Digital money

Despite a gloomy economic outlook, interactive designers are better placed than many of their offline colleagues. Nurturing digital clients requires both creative and tactical thinking, plus an awareness of how design spend could shift, but there is definitely gold in the digital hills, says David Benady

Interactive design looks set to be one of the few bright spots for consultancies in a tightening UK economy. With the credit crunch and inflationary pressures, brand owners are cutting back on advertising through traditional media such as TV and print. Instead, they are diverting marketing budgets into value-for-money alternatives, such as websites, mobiles and digital posters.

Online advertising is predicted to continue growing, though at a slower rate than over recent years. Online ad spend hit £2.8bn last year, according to the Internet Advertising Bureau, and some predict this could double to some £5bn by 2012. But online budgets are not immune to the downturn and recorded their lowest rise since 2002 in the second quarter of this year, according to the Institute of Practitioners in Advertising’s Bellwether Report.

Meanwhile, demand is growing for interactive design services in a range of new areas. Briefs are being tendered for urban wayfinding systems in overseas markets, many requiring an element of digital design to be integrated into them. The London 2012 Olympics is creating opportunities for digital designers, both within the Olympic Village and from brands sponsoring the games. Museums and art galleries are increasingly introducing digital elements to exhibitions.

A significant new area of digital design business is opening up in outdoor advertising. The launch of Heathrow’s Terminal 5 this year, with two-thirds of poster sites using digital, heralds the birth of the new medium. Digital poster sites are appearing on the London Underground and on roadside billboards. There will be opportunities for moving images on some sites, or rapidly changing still graphics on sites by roads. Some predict a fierce battle for digital poster work between advertising agencies and their interactive rivals.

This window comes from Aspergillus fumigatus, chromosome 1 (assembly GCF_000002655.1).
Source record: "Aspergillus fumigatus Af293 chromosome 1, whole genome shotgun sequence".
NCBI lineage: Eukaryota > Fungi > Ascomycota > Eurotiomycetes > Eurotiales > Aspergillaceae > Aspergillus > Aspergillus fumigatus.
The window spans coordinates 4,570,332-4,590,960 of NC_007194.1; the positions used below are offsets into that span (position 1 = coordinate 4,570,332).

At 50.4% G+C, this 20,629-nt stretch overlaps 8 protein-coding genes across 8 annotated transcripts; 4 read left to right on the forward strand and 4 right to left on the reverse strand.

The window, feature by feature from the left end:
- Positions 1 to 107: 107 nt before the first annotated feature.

Designers eyeing sectors likely to spend heavily on digital should consider the Government. Last year, digital spend by the Central Office of Information rose by 57 per cent on the previous year to £35m. Another potential area is the car sector, which is set to boost online spend. Following mixed results from early trials of interactive TV services for promoting car models, many believe websites will become the major method of delivering information about cars. Financial services brands have ploughed large portions of their online budgets into search marketing in recent years, but some have started pulling brand-building spend off TV and are putting it into online display advertising. Optimists predict that gambling sites, e-commerce and social networks all offer potentially lucrative prospects for website and online designers. Some are holding out for new opportunities to design applications and advertisements for social networking sites. But these sites are far from the money-spinners that people once expected and they struggle to make money. There are also doubts about whether virtual worlds, such as Second Life, will prove financially fruitful.

The big bucks are likely to be made in the less glamorous world of e-commerce, in particular from businesses migrating to the Internet, whether they are insurers, retailers, car marques or Government departments. They require everything from website design to running the entire online operation, which is a definite money-spinner. As ever, the business-to-business sector will make great use of digital technology to feed databases and collect information, although this source of money may be adversely effected by the downturn. Even so, there will be strong opportunities for digital designers to tap into new areas of business.

Gaming design and mobile interface design are expected to stay buoyant, while website design, one of the most established digital money-makers for designers, will continue to provide many with work. Site design is becoming pivotal in the fierce battle for eye balls online. High quality design – with usability and ease of navigation – is the main trick to ensure users stick with a site until they have got what they need rather than clicking out to a rival.

Consultancy designers could learn from some of the pure play Internet services such as Amazon and eBay, with their embedded teams of in-house designers. But digital consultancies will need to address the trend for brands to take interactive design in-house. Some blame this drift on the lofty creative ideals of consultancies, which put beauty before function. Innovative designers still need to channel their ideas into good business practice.

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